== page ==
Della Pietra worked for the original “gonzo journalist” Hunter S. Thompson and this barely fictionalized account of that experience naturally fascinates journalists, so it is getting wide attention. Trade reviews are mostly positive but object, as PW puts it that “it’s an occasional slog to read through pages of druggy non conversation.” LJ offers a very specific recommendation, “For readers curious about Thompson’s lifestyle and fans of eccentric characters and meandering journeys featuring copious amounts of illegal substances,” (try to spot that demographic in your community studies). It is #2 on Entertainment Weekly “Must List: Top 10 Things We love This Week,” high placement for a book, and the author is interviewed in the issue.
A People pick, ” …about a 16-year-old homeless girl, a baby and a Chicago mother who is trying to help them . The sense of danger intensifies as mysteries surrounding both the girl and her benefactor slowly emerge. It all builds to a stunning climax involving revelations you won’t see coming.”
“This novel is quirky and colorful. The story revolves around chef Eva Thorvald and the people who influence her life and her cooking. With well-drawn characters and mouthwatering descriptions of meals, Kitchens of the Great Midwest will appeal to readers who like vivid storytelling. Foodies will also enjoy this delicious tale.” — Anbolyn Potter, Chandler Public Library, Chandler, AZ
One of our favorite comments on the book comes from Jen Dayton, Darien Public Library, who said at the BEA Librarians Shout ‘n’ Share program, this book “Will do for cooking what The Art Of Fielding did for baseball.”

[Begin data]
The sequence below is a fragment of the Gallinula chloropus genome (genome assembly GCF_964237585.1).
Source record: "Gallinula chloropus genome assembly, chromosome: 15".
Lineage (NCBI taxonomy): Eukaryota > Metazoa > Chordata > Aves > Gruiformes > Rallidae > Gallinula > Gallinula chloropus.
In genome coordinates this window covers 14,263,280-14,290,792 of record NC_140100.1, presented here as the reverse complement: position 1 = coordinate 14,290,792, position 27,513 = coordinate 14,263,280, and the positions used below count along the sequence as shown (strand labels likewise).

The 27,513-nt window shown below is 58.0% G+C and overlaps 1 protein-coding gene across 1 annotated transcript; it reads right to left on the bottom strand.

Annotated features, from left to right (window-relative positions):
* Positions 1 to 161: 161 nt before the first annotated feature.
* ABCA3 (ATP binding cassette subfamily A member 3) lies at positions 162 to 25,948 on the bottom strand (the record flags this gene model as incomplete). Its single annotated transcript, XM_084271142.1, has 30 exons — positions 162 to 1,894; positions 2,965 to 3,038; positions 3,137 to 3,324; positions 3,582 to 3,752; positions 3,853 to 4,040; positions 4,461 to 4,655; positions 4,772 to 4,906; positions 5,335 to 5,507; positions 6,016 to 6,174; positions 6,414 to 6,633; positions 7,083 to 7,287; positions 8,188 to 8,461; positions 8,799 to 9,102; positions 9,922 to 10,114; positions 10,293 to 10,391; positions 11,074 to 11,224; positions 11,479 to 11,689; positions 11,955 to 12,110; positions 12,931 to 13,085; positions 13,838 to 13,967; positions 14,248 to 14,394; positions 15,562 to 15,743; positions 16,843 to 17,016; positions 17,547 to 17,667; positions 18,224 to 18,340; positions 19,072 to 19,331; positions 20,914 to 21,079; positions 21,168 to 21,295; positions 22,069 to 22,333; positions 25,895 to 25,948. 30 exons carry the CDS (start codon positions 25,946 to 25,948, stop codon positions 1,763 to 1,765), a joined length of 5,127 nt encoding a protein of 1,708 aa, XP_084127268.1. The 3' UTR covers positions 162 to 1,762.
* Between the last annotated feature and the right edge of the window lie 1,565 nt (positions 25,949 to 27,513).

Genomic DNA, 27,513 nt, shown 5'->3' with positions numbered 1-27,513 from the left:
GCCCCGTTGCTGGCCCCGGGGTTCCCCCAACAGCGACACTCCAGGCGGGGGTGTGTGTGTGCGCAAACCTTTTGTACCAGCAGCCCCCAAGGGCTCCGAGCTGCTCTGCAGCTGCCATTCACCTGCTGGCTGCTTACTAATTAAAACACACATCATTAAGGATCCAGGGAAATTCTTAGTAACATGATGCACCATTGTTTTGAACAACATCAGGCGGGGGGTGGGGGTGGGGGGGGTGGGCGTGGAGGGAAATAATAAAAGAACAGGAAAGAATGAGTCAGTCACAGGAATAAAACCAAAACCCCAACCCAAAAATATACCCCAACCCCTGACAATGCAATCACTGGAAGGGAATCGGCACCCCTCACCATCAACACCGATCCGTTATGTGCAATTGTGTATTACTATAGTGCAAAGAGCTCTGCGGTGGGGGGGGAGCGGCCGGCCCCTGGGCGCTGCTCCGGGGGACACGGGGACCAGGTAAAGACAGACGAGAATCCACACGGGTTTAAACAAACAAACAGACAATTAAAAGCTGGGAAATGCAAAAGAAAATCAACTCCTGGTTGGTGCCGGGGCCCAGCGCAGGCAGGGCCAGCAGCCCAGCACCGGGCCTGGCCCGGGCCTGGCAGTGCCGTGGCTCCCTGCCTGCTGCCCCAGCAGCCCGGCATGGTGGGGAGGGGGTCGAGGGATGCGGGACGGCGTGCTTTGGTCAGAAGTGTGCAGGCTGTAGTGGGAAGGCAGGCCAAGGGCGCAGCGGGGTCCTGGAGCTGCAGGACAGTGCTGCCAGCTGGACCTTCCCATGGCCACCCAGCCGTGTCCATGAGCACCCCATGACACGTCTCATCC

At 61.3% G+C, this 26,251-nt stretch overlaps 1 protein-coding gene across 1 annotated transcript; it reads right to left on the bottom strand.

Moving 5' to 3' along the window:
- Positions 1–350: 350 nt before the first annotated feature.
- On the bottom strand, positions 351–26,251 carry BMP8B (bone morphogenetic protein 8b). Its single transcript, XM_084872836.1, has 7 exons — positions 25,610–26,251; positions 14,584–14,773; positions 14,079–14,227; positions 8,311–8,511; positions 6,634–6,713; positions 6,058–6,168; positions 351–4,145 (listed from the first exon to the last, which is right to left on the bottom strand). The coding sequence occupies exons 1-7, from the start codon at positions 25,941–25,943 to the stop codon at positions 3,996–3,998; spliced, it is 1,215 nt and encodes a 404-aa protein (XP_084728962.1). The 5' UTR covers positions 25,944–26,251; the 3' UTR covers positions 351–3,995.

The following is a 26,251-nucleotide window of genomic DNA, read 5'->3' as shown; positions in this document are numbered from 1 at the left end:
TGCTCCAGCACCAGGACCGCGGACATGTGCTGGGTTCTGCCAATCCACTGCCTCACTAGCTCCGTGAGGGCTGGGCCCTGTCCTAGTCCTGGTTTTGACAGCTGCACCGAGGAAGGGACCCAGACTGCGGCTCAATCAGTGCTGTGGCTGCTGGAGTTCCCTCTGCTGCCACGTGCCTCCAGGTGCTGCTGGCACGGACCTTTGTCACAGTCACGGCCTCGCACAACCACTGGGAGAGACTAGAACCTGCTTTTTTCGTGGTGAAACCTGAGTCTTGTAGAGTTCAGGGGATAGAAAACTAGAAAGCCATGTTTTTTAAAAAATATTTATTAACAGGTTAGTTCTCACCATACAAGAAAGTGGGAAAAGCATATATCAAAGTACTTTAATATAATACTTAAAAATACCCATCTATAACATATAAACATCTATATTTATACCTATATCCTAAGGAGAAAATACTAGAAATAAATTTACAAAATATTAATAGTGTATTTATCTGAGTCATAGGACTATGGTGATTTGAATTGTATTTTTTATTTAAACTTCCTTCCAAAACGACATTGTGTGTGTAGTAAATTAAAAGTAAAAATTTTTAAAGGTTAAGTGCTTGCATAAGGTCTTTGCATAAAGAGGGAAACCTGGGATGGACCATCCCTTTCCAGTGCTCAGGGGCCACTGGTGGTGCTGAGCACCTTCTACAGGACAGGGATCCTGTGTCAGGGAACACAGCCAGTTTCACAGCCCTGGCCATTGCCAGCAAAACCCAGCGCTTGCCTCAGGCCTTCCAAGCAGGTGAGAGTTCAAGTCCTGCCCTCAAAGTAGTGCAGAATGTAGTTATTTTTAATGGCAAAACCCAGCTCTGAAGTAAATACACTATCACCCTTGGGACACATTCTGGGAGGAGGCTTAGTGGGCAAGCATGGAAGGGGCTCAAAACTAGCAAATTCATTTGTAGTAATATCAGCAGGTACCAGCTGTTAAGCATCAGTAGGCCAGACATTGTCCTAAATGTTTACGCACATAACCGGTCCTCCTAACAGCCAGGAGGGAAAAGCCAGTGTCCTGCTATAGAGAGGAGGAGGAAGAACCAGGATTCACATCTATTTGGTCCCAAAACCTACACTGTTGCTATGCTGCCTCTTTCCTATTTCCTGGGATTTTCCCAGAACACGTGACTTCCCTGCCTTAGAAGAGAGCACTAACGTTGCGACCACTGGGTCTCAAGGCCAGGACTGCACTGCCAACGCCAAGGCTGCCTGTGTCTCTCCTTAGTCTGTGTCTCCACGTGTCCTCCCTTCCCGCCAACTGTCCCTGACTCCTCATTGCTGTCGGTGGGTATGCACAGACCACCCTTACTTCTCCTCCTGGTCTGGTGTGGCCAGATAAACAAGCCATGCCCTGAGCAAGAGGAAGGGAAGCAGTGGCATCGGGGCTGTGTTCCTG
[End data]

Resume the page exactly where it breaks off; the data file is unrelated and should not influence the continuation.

The author spoke at the Penguin Random House breakfast during BEA.
“Crooked Heart is a rewarding, addictive read. Orphaned ten-year-old bookworm Noel, sent away to rural St. Albans, finds himself under the reluctant guardianship of Vee, aka Mrs. Vera Sledge. Amidst a chaotic background of bombings and uncertain futures, Vee and Noel gradually form a powerful bond. I recommend this darkly humorous, honest, and complex story. It is book club heaven.” — Janet Schneider, Oceanside Library, Oceanside, NY
You shouldn’t judge a book by its trailer, so we’ll add that, besides a great trailer, this book gets a starred review from PW, “Tripp (The Accidental Highwayman) melds the modern vampire myth with comic mystery and detective fiction in this intriguing and intelligent horror novel …Though sometimes a touch slow in between action scenes, this deep and terrifying vampire story is as nuanced as it is thrilling.”
Adapted by the team behind American Splendor, the film stars Ethan Hawke, Asa Butterfield, Hailee Steinfeld, Emile Hirsch, and Emily Mortimer and is set in the hardcore punk scene of Manhattan during the late 80s, on the eve of the Tompkins Square Park riots.
Bryson is played by Robert Redford. Joining him in his attempt to hike the Appalachian Trail is his old pal Katz, a man even less prepared for the effort than Bryson, played by Nick Nolte (in a role originally intended for Redford’s late friend Paul Newman).
On the comics fast track, Scott Snyder has won an Eisner award for both The Wake (DC/Vertigo, 2014) and for American Vampire (DC/Vertigo, Vol 8 coming in January) and has worked on various superhero comics.
He may become a household name with his new comic Wytches (Image Comics, July 9, collects the original issues 1-6). In an interview with the author, New York magazine calls it “a tale of remarkably visceral terror” and notes that Brad Pitt’s Plan B Entertainment is adapting it as a feature film.
The story, which takes place in a tiny remote area of New Hampshire, follows the Rooks family as they encounter a terrifying evil lurking in the woods. Each episode ends with a personal essay by Snyder addressing anxiety and depression. Illustrated with creepy genius by Jock (himself a cult figure in comics), the experience is pretty intense. Libraries that own it are showing heavy holds on light orders.
For more on Snyder, see the 2011 profile in the LA Times “Hero Complex” (Parts One, Two and Three).
The Daily Show with Jon Stewart returns from hiatus this week, with two authors deeply concerned with the issues of race in America.
Tomorrow night’s guest is an author who has appeared on the show seven times, but hasn’t published a book since 2007 (Dreams from My Father), Barack Obama, His last appearance on the show was just before his 2012 re-election when he had to endure a ribbing by Stewart about a poor showing in one of the debates.